Hurricanes Roundup 8/30/04
By The Source
Aug 30, 2004

- Hurricanes cornerback Antrel Rolle hopes a new conference will bring new challengers.

It would be a welcome change from the Big East, where teams rarely threw Rolle's way the last two seasons -- and for good reason.

The 6-foot-1, 200-pound defender has become one of the best cornerbacks in the nation. He has the size and strength to jam receivers at the line and the speed to run with them down the field. He could have left school early for the NFL, but opted to return for his senior season and anchor No. 6 Miami's revamped defense.

He thinks the decision, coupled with the Hurricanes' move to the Atlantic Coast Conference, could land him more opportunities to make plays.

``Maybe teams will try me and feel they can get something my way,'' said Rolle, one of four returning starters on defense. ``I hope so. Then I can prove them wrong.''

Miami begins the season next Monday night against No. 5 Florida State at the Orange Bowl. It's the teams' third meeting in 11 months, so the Seminoles are well aware of Rolle's ability.

When they played in January, P.K. Sam caught a 10-yard pass against Rolle on the Seminoles' first offensive play, then didn't have a reception the rest of the way.

Rolle was nearly as good against Pittsburgh's Larry Fitzgerald last season, helping hold the nation's top receiver to three catches for 26 yards and a meaningless late touchdown. Rolle wasn't covering Fitzgerald on the scoring play. ``People not only can't throw against him, but they almost refuse to throw his way because he's such a terrific lock-down corner,'' Miami coach Larry Coker said. ``He's been almost unbeatable the last two seasons.''

Rolle hasn't given up a touchdown since the 2002 season opener against Florida A&M; - a 25-game streak that highlights his talent.

The Hurricanes, meanwhile, haven't allowed a 100-yard receiver since Penn State's Bryant Johnson caught six passes for 149 yards and a touchdown in Miami's 33-7 season opening victory in 2001. That's 37 games since a receiver eclipsed the century mark.

They led the nation in passing defense in 2001, ranked second in 2002 and were back on top last season when they gave up 143.5 yards a game.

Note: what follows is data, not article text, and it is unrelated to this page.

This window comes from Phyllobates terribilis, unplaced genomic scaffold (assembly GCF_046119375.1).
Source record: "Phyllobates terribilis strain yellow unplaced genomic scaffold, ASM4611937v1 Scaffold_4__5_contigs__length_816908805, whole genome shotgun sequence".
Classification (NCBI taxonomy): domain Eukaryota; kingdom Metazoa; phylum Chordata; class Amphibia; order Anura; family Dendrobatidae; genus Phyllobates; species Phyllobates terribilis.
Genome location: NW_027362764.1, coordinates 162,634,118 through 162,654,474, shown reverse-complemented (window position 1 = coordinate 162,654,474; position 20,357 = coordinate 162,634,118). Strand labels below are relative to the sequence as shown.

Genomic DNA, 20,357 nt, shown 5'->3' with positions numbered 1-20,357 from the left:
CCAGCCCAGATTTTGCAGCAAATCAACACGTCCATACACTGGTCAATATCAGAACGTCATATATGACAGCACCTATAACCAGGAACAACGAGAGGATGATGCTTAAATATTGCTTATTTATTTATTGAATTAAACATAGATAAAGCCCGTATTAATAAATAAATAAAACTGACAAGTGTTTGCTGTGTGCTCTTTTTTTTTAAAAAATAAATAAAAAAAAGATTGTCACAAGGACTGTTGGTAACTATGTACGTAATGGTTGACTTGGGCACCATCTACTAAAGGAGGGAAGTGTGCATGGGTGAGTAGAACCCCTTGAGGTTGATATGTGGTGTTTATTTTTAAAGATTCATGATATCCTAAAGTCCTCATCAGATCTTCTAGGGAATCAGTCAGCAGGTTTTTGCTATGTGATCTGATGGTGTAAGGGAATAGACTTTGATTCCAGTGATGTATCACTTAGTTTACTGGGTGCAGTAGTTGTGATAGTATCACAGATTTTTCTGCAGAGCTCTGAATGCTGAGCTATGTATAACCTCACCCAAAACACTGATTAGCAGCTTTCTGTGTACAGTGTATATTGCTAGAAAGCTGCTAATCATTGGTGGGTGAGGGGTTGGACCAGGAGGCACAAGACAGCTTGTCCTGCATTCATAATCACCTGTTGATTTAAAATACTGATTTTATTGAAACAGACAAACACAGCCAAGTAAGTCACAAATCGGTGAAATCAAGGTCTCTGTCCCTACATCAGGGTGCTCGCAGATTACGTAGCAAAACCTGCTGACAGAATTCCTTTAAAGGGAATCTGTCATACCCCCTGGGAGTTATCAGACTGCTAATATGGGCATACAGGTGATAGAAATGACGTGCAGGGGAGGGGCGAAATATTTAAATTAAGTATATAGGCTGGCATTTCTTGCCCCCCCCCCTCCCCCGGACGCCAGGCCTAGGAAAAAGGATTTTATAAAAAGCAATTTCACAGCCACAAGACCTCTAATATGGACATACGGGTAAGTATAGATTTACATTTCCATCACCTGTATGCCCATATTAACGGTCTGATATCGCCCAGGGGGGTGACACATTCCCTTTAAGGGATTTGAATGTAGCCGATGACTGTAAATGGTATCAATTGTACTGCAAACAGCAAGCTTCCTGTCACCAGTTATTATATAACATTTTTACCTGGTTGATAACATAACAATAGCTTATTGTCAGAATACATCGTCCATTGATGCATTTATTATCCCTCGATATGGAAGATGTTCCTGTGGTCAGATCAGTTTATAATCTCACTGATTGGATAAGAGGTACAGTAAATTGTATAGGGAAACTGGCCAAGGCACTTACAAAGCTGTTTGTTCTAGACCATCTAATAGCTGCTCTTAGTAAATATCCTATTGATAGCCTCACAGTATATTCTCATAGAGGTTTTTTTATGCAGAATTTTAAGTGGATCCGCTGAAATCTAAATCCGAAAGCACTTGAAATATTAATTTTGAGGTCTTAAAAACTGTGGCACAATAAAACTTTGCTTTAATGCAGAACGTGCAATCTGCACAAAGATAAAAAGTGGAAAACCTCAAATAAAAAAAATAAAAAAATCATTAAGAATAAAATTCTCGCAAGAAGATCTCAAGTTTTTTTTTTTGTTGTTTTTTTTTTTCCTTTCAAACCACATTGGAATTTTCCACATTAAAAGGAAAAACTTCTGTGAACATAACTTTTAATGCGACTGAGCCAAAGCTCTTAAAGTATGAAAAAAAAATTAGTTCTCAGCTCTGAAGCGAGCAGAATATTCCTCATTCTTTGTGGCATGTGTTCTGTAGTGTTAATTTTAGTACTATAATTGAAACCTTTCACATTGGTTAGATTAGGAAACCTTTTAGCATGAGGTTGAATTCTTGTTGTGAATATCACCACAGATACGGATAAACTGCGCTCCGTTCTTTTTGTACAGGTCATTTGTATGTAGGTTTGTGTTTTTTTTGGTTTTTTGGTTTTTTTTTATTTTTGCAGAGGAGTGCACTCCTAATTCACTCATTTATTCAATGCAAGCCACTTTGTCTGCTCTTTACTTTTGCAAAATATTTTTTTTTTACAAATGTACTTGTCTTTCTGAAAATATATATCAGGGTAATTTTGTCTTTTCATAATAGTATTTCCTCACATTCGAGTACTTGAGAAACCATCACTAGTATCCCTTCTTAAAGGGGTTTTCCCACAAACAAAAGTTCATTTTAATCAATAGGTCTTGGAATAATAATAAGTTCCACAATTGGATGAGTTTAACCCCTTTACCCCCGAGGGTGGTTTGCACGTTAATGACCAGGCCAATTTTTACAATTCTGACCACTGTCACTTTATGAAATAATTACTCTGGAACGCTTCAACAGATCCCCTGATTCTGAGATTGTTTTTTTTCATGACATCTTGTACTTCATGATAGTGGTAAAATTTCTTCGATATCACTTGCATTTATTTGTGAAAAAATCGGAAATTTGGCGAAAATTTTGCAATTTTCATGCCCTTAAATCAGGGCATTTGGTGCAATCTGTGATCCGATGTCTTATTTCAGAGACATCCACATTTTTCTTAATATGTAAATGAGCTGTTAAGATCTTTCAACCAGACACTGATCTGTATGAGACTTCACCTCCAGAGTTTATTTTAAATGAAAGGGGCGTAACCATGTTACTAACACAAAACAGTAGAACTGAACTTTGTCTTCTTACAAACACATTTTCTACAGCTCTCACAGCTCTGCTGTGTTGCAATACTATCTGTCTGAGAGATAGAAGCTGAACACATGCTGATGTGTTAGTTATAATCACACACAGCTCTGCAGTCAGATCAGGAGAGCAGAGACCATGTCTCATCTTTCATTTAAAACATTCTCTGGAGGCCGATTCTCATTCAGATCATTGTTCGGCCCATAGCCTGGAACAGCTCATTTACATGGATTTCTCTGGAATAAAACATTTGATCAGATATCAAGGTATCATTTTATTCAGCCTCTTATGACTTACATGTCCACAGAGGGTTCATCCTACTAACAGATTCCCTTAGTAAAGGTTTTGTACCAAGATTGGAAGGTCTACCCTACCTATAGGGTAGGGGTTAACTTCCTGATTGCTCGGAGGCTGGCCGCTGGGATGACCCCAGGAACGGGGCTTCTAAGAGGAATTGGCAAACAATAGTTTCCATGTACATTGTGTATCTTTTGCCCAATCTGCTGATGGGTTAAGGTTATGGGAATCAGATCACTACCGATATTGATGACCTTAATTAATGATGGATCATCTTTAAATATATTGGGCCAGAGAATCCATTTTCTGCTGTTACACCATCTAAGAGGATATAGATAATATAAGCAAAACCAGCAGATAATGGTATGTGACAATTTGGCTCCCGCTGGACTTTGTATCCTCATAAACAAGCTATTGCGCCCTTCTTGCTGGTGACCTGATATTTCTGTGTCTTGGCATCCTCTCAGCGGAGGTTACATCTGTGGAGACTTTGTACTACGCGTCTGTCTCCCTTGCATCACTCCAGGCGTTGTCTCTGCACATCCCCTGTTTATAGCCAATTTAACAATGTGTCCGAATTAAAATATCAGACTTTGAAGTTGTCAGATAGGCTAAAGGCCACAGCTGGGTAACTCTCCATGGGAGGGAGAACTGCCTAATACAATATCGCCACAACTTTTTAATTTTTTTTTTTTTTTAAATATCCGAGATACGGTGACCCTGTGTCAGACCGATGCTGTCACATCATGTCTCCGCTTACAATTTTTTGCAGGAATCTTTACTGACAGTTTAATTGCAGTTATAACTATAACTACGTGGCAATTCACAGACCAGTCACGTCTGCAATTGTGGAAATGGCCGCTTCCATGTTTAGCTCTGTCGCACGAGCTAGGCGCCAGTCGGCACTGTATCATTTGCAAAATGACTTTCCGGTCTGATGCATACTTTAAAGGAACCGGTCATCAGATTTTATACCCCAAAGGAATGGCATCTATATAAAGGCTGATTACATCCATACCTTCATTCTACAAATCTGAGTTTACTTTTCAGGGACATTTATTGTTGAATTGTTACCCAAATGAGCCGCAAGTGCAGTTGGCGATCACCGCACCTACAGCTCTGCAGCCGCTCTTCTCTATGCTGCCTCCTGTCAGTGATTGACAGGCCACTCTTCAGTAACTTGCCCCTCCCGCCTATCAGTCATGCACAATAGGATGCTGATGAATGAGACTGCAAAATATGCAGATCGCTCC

Some of that can be attributed to Rolle.

``Once he gets his hands on you, it's pretty much over,'' teammate Kelly Jennings said. ``That's the key to him. This year, everybody will see what he can do.''

Rolle played the last two seasons in the shadow of safety Sean Taylor, an All-American who led the nation in 2003 with 10 interceptions, including three returned for touchdowns. Rolle had two interceptions and seven pass breakups.

``I really don't know much about the ACC, but I'm looking for a tougher schedule and more competition,'' he said. ``I'm looking for more balls coming my way. I love challenges.''

Rolle feels like he already has overcome a big challenge.

He was arrested in July in the Miami neighborhood of Coconut Grove on two misdemeanor charges of resisting arrest and disorderly conduct and on a felony charge of battery on a law enforcement officer. Not only was Rolle suspended from the team, but he had to face his father, the chief of police in Homestead.

After a few painful weeks, prosecutors chose not to file formal charges.

``There's not a single day that goes by that I don't think about it,'' Rolle said. ``To be arrested and be in handcuffs in front of my father, that was a terrible experience for me. That's something I never want to face again. I learned a lot from that.''

Rolle said a late-night argument was perceived by officers to be worse than it really was. The state attorney investigated the complaint and decided that the physical contact between Rolle and the officer was ``merely incidental.''

Coker reinstated Rolle the same day.

Rolle called the ordeal ``heartbreaking,'' but also said it made him stronger. Now he plans to use it as motivation. ``Someone's going to pay for it, and I know it's going to be the opponents on the other side of the field,'' he said. ``They're going to pay for what I felt every single day. Someone's going to feel my hurt, someone's going to feel my pain.''